Book lets towns, cities show off

Municipal League publication designed to entertain and teach

May 07, 2000|By Mary Gail Hare | Mary Gail Hare,SUN STAFF

The Maryland Municipal League, which represents the state's municipalities, unveiled in Annapolis on Friday "Maryland's 157: The Incorporated Cities and Towns," a new publication that celebrates the millennium by showcasing all 157 member towns and cities and serves as a resource for students of government.

With a 12-foot-tall replica of the book in the background, league President Jack A. Gullo Jr. presented Gov. Parris N. Glendening with the official first copy.

"It is a millennium gift from the cities and towns," said Linda M. Burrell, editor and league manager of education and member relations. "The whole reason for it is education about a level of government that is closest to the people."

The book is more than a pictorial review or tourism guide, said Gullo, New Windsor's mayor. It was written as a civics lesson and learning tool for Maryland students, he said. It may be of particular interest to readers in Carroll, which has eight municipalities.

"This book illustrates examples of Maryland government," said Gullo. "It is an easy-to-read synopsis of municipal government in Maryland." The league will donate nearly 3,000 copies to schools and libraries in the state and hopes the book will become a well-used resource.

"The text portion discusses the nature and role of municipal government," said Burrell. "It is the only book available that contains this breadth of information under one cover."

Archive photos

Municipalities submitted sepia-toned photos from their archives along with glossy color pictures. Many selected aerial shots, depicting an entire vista, or a map that shows readers how to get to the town or city.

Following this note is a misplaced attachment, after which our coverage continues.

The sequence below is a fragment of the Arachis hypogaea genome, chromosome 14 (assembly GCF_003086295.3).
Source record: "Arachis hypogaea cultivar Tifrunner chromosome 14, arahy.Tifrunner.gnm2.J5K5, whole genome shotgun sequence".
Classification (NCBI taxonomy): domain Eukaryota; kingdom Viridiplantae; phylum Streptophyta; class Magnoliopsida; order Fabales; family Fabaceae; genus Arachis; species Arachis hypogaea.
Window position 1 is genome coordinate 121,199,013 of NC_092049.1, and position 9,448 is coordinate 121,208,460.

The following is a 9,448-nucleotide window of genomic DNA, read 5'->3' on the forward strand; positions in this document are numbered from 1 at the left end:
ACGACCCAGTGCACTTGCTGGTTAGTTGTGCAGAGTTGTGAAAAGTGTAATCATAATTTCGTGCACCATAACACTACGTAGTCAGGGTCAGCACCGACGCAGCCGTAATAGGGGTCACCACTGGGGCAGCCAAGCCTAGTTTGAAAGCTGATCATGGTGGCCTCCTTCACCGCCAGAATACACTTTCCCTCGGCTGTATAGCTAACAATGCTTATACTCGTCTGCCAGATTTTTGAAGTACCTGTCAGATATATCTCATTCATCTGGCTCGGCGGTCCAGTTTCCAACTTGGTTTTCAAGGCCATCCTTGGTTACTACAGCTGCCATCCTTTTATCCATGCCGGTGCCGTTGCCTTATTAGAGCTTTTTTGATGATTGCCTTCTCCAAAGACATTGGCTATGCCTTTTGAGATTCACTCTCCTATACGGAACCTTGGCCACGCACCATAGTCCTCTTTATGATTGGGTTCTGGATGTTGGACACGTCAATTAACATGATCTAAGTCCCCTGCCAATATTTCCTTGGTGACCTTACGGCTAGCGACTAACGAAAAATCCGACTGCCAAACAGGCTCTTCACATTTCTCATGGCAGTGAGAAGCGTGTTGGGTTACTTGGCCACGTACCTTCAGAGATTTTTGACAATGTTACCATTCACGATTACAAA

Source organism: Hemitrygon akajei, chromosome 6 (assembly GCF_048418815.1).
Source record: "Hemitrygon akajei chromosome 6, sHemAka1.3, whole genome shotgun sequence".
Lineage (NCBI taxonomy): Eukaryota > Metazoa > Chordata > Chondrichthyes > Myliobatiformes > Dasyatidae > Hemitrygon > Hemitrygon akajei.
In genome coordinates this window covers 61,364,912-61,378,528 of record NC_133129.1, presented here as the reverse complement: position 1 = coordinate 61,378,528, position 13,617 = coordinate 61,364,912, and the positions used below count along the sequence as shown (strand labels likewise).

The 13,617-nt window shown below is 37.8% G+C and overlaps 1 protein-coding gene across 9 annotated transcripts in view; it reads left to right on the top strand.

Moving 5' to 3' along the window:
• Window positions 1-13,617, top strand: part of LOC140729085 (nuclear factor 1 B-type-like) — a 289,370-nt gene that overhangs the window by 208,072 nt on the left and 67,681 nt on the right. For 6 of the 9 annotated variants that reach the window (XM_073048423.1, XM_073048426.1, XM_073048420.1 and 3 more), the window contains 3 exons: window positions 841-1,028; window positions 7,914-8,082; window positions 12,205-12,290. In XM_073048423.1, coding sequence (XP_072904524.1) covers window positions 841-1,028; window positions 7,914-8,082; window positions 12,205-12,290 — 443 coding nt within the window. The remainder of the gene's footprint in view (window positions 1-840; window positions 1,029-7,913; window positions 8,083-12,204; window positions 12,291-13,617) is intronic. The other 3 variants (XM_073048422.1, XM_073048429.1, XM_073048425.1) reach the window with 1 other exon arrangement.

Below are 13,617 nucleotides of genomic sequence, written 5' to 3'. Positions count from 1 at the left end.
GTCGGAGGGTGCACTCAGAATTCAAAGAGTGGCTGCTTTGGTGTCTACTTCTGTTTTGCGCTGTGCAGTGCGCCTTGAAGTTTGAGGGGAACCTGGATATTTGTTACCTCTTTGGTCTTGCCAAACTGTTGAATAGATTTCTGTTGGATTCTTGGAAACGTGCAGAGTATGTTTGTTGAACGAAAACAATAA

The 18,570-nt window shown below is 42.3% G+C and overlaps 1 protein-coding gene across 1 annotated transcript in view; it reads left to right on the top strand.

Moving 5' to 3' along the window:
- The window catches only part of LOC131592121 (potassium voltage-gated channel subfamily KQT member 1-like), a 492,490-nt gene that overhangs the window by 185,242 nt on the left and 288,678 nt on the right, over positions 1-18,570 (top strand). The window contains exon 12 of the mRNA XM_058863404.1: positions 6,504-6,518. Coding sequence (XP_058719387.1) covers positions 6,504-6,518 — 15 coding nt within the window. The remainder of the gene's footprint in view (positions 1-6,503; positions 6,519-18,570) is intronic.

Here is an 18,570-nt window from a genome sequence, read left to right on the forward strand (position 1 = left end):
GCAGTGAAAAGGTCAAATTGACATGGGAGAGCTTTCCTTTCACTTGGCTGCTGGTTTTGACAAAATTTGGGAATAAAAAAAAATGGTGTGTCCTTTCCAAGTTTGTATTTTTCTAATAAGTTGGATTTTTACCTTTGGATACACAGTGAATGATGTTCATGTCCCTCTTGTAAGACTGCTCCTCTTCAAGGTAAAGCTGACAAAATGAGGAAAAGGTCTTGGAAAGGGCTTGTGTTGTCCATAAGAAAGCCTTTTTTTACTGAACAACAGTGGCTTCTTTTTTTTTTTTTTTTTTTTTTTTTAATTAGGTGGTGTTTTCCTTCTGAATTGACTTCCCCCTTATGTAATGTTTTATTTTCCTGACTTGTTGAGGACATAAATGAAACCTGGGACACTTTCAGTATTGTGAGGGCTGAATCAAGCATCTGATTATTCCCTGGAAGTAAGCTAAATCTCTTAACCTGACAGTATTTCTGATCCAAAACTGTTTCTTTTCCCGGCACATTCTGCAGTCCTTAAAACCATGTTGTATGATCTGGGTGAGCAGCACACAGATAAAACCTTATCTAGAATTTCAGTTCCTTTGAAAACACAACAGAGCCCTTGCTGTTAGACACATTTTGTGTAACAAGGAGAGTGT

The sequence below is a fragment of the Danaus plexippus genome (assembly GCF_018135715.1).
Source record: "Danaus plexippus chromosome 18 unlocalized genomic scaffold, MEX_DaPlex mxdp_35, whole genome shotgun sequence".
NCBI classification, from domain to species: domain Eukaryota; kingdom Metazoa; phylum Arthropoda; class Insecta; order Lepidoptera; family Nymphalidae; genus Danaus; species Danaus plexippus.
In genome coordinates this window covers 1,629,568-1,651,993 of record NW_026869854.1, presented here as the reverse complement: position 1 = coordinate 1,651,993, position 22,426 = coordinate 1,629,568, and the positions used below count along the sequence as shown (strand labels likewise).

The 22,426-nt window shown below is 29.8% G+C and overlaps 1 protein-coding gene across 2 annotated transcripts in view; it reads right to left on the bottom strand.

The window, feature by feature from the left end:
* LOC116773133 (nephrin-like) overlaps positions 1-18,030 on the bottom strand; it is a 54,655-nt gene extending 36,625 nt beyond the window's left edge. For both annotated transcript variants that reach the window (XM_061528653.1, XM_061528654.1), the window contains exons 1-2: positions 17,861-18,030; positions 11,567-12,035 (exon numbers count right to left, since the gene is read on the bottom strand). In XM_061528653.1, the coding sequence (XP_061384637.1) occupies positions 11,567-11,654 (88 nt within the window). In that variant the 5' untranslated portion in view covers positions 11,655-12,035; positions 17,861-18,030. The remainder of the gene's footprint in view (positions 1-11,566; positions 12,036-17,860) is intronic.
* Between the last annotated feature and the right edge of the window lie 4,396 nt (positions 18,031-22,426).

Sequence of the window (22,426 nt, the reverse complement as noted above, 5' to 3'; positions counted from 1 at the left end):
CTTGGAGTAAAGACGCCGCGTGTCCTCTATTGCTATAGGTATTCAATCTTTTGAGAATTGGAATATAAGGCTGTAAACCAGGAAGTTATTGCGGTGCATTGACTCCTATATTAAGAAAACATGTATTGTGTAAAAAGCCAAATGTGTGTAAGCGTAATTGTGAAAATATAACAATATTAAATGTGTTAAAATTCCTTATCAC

"For all of us in municipal government, this book gives us a look at what everyone else says is special about where they live," said Gullo. "It can be an educational platform or a weekend planning guide."

Westminster chose a picture of Main Street buried by a mid-century blizzard and another of Belle Grove Square festively lighted with a towering Christmas tree and luminarias.

Rock Hall shows off its steamed crabs; Laytonsville features its shopping center; and Manchester displays its water tower and elementary school. New Windsor exhibits its new park and several of its graceful Victorian mansions, including the mayor's residence.

Union Bridge printed a verse by its resident poet laureate and a picture of its historic train station. Somerset went for whimsy: a family pet romping in the municipal swimming pool.

Filling a gap

Burrell said the book is meant to fill a gap not addressed by civics books. Readers of "Maryland's 157" will find information on creating a municipality, a description of local powers and information about taxes. Color-coded graphs describe the budget process, which every town must undergo annually.

"There is very little taught about municipal government in our schools and most of it is generic," Burrell said. "The text portion is all about municipal government, its nature and role."

More than two years in the making, the book offers images of every city and town throughout the state, with photographs and text submitted by local officials. Each municipality designed its page and provided details of its government.

`Focus on what's important'

"Every town was encouraged to focus on what was important to it," said Gullo. "It truly highlights cities and towns."

The league paid the nearly $100,000 in publishing costs, Gullo said. About 5,000 copies were printed; the book will be available at the league's convention in Ocean City next month.

"This is an educational product that will endure for a long time," Gullo said.

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